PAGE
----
CLASS-ACTION CHAOS

New Lawsuit Accuses RealPage of Student Housing Collusion

While facing a previous class-action lawsuit, RealPage, a revenue management platform, and nine apartment operators have been accused in a new lawsuit of artificially inflating student housing rents across the U.S.

Secretive software: A University of Washington student filed a lawsuit alleging RealPage and nine large operators in the rental housing industry were colluding to inflate student housing prices. The plaintiff argued that RealPage’s YieldStar algorithms allowed student housing operators to track competitor rents. YieldStar’s developers stated they were aware of collusion concerns when the tech was still in its infancy.

The second lawsuit: Two weeks prior to this lawsuit, RealPage and nine apartment managers were sued in a similar class-action lawsuit. Seven of the apartment operators are in the NMHC Top50. The lawsuit alleges anti-trust violations under the Sherman Act. Five renters argued that the apartment managers manipulated the pricing and supply of their units according to RealPage’s recommendations.

THE TAKEAWAY

More lawsuits to come: Nationwide, rents have skyrocketed since the pandemic began. In May, Realtor.com reported an average rent hike of 26.6% since 2019. Apartment owners and managers could be facing a lot more legal action in the future according to Carol Sigmond, an attorney and partner in construction and litigation at Greenspoon Marder LLC.

📰 Editors' Picks

  • Higher interest is coming: The biggest homebuilder in the country is reporting a spike in cancellation rates and delays in sales from homeowners amid soaring interest.

  • Changing of the guard: Michelle Gass will be stepping down as CEO of Kohl’s (KSS) to become the new president of Levi Strauss (LEVI).

  • Beggars can’t be choosers: Residents in Miami Beach recently rejected three proposals for major developments made by Related Cos., Starwood Capital Group, and Peebles.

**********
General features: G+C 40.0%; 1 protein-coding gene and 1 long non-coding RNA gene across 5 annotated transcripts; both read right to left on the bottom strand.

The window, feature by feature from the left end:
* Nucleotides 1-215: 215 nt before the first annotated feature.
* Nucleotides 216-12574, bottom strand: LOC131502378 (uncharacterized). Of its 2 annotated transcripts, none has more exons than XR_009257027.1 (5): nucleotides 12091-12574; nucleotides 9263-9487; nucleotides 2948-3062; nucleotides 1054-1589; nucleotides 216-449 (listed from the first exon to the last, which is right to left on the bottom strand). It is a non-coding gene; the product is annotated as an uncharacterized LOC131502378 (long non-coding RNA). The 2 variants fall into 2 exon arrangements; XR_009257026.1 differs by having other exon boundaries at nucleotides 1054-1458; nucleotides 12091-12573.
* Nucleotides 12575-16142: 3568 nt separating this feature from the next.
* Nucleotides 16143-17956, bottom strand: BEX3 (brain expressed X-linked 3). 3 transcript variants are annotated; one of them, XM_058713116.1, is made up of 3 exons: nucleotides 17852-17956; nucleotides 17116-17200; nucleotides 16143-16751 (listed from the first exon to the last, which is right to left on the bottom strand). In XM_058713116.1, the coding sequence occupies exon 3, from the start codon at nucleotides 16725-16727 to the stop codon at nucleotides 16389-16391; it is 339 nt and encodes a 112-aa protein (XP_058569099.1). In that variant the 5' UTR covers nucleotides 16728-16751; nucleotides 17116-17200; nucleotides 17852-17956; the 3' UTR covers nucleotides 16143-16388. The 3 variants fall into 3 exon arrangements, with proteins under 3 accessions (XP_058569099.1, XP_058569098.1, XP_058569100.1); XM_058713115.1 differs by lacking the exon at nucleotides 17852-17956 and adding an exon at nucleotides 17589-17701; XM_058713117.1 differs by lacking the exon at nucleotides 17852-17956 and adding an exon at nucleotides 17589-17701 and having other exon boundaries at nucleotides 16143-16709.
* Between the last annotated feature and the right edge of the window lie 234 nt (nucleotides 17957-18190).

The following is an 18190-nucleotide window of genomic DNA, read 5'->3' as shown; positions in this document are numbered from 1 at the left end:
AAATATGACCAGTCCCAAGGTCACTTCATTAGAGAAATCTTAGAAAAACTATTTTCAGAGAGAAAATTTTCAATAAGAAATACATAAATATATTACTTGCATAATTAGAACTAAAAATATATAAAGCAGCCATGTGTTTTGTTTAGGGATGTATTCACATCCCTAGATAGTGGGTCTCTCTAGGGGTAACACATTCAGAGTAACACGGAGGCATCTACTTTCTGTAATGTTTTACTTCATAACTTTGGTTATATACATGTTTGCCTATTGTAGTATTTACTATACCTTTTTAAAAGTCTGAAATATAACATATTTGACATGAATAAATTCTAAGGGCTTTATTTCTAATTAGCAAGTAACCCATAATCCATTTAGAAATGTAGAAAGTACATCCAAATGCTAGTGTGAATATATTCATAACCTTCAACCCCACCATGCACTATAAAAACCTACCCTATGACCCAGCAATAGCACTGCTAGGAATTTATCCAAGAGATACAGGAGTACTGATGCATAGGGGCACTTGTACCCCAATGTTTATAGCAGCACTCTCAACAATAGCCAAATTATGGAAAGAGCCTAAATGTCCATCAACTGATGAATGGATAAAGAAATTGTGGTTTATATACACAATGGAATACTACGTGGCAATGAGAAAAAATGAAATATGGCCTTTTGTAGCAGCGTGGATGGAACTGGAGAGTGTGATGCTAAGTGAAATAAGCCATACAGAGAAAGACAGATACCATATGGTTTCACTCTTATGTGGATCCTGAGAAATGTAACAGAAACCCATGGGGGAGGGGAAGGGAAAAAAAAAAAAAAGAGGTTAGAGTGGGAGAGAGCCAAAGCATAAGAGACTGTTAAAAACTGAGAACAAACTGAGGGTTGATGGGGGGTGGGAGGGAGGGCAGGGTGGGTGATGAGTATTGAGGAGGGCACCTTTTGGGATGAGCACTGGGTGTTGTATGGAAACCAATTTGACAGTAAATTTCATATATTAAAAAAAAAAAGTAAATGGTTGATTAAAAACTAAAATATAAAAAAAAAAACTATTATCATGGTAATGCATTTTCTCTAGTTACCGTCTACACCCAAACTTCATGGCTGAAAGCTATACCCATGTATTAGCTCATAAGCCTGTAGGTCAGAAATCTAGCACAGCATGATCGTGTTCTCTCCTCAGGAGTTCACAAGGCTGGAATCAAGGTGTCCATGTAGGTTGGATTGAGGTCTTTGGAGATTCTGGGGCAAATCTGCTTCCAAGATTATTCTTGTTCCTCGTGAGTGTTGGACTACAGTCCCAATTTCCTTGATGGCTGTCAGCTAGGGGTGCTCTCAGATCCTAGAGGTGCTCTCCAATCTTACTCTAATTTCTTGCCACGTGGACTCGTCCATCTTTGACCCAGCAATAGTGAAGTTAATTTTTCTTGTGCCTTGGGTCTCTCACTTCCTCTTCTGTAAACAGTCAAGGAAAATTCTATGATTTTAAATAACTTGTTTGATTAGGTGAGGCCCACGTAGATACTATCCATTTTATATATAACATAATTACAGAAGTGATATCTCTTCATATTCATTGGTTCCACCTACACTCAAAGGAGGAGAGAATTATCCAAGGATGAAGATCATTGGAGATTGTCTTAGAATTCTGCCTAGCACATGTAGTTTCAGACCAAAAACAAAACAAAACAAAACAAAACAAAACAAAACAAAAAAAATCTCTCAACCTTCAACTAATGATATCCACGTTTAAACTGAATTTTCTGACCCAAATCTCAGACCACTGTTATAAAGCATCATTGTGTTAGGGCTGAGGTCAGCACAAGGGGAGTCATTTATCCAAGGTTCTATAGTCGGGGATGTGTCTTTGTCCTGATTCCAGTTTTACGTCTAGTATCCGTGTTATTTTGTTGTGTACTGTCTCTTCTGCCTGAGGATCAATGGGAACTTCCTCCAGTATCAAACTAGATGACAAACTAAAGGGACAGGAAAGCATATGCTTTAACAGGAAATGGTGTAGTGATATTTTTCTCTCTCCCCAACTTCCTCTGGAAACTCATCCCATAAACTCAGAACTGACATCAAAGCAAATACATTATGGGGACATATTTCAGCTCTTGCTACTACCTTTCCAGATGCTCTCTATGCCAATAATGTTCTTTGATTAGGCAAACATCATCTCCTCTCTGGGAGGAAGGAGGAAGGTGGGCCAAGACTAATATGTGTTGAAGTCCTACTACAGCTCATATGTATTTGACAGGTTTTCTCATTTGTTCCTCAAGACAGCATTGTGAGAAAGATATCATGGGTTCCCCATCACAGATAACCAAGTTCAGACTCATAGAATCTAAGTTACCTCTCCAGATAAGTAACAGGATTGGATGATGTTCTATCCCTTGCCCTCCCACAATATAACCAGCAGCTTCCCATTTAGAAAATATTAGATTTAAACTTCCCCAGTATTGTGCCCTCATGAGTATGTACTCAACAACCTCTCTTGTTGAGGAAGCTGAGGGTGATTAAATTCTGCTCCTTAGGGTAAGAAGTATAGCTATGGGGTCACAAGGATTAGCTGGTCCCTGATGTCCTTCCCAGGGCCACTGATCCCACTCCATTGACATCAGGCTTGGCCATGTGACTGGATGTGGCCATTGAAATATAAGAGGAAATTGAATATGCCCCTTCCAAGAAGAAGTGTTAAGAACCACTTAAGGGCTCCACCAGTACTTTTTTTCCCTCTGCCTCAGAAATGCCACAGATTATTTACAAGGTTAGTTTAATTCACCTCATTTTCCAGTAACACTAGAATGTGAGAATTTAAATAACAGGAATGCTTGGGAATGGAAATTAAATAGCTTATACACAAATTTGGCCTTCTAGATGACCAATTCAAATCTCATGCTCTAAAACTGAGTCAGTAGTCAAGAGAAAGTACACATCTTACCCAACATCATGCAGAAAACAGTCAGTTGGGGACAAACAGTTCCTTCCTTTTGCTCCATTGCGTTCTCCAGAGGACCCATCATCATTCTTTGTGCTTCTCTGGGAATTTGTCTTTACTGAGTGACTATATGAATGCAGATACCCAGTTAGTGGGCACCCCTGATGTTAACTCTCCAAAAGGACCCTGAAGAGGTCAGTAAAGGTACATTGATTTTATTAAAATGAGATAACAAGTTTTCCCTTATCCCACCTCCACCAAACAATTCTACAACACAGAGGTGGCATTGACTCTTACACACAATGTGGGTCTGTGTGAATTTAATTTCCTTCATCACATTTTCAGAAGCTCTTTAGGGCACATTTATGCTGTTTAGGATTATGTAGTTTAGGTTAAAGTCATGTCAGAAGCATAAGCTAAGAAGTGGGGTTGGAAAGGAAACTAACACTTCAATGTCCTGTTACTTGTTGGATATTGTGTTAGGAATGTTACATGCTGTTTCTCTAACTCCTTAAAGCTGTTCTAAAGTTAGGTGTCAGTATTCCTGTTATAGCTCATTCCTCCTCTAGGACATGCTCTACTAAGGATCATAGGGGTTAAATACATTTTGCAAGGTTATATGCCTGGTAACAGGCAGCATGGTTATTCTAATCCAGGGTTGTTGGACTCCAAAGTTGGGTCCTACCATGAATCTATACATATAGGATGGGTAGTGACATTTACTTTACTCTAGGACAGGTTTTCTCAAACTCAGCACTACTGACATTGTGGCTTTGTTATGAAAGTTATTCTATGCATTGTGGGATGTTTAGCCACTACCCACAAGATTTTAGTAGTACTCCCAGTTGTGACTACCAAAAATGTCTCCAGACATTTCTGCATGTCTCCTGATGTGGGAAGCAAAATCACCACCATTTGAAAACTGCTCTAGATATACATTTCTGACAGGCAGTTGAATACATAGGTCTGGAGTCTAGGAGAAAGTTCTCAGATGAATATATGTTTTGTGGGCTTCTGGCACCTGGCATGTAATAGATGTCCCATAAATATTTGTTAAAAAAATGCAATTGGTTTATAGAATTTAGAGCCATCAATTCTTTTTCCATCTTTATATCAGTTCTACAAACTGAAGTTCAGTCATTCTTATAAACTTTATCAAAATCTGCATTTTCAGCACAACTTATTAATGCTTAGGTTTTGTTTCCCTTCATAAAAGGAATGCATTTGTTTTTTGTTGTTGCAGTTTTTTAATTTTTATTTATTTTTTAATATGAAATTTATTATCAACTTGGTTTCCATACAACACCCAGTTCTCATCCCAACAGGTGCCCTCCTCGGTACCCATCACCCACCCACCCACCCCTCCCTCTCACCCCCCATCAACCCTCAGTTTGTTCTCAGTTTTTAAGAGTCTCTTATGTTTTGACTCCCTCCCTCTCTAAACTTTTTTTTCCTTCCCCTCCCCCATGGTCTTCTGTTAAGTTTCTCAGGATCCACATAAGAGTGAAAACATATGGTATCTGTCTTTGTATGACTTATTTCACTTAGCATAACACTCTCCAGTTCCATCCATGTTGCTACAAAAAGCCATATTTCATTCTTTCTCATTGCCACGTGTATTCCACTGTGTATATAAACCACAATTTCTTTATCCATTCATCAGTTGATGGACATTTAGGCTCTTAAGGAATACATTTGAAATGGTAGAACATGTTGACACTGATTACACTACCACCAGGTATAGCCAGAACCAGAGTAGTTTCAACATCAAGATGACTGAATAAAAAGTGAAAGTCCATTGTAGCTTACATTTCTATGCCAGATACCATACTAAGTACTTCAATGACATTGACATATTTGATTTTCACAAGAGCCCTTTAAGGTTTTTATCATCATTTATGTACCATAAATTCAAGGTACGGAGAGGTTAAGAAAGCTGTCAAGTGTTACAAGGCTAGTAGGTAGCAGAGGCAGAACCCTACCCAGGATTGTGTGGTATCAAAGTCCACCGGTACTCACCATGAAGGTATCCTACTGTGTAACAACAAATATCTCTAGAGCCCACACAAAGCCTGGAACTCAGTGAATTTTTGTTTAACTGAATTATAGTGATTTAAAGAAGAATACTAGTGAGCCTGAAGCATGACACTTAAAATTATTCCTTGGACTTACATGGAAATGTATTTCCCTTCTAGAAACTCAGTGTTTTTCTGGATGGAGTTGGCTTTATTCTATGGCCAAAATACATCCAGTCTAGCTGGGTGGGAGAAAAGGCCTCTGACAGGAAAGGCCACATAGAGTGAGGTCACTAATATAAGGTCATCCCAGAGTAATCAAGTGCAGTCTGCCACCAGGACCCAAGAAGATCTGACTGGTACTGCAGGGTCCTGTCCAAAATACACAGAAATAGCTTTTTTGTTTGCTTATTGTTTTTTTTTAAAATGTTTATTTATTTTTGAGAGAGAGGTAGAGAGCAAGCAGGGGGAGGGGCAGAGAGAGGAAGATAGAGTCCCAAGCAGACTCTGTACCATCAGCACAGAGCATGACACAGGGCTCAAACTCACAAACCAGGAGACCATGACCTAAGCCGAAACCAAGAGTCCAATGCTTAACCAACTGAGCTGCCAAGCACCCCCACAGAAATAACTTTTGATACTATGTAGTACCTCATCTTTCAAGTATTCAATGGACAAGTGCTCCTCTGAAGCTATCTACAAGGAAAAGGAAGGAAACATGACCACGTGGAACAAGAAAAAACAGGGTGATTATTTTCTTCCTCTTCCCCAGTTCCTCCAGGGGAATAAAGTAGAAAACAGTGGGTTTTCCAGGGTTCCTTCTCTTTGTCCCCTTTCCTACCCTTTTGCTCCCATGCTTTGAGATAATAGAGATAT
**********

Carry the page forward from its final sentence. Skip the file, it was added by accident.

• Sinking Canary Wharf: Brookefield Property Partners marked down the value of its Canary Wharf estate in London by $231M as the company braces for rising debt costs.

  • The 10-fastest growing cities: San Francisco, Austin, and Seattle are the top three fastest-growing cities in the US this year, and this time NYC didn’t even make it into the top 10.

🤝 Deals & Dealmakers

  • The Tao of Hotels: Tao Group Hospitality announced plans to open its first branded hotel in a $1B, 350-acre development in Orlando.

  • Deal of the day: Kimco Realty has acquired a shopping center including eight properties spanning 3.5 MSF in Long Island for $376M.

  • Backpacks on Broadway: Herschel Supply Co., a Vancouver backpack brand, is opening a brick-and-mortar store in Soho, NYC.

  • Building up Texas: Toll Brothers (TOL) is launching a $1.9B building campaign to develop three luxury rental communities in North Texas.

  • Raise of the day: Logistics Property Co. LLC has officially closed on its second develop-to-core fund of $1.8B.

📈 CHART OF THE DAY

CREFC’s Side-by-Side Analysis of the 2023 Multifamily Caps

The Federal Housing Finance Agency (FHFA) published the 2023 Multifamily Loan Purchase Caps for Fannie Mae and Freddie Mac yesterday. As a reflection of today’s higher mortgage and cap rates, as well as an uncertain macro-economic environment, FHFA modestly reduced volume caps for each GSE from $78 billion to $75 billion for a $150 billion total, down from $156 billion in 2022.

💼 JOB BOARD

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DISCLAIMER: None of this is financial advice. This newsletter is strictly educational and is not investment advice or a solicitation to buy or sell any assets or to make any financial decisions. Please be careful and do your own research.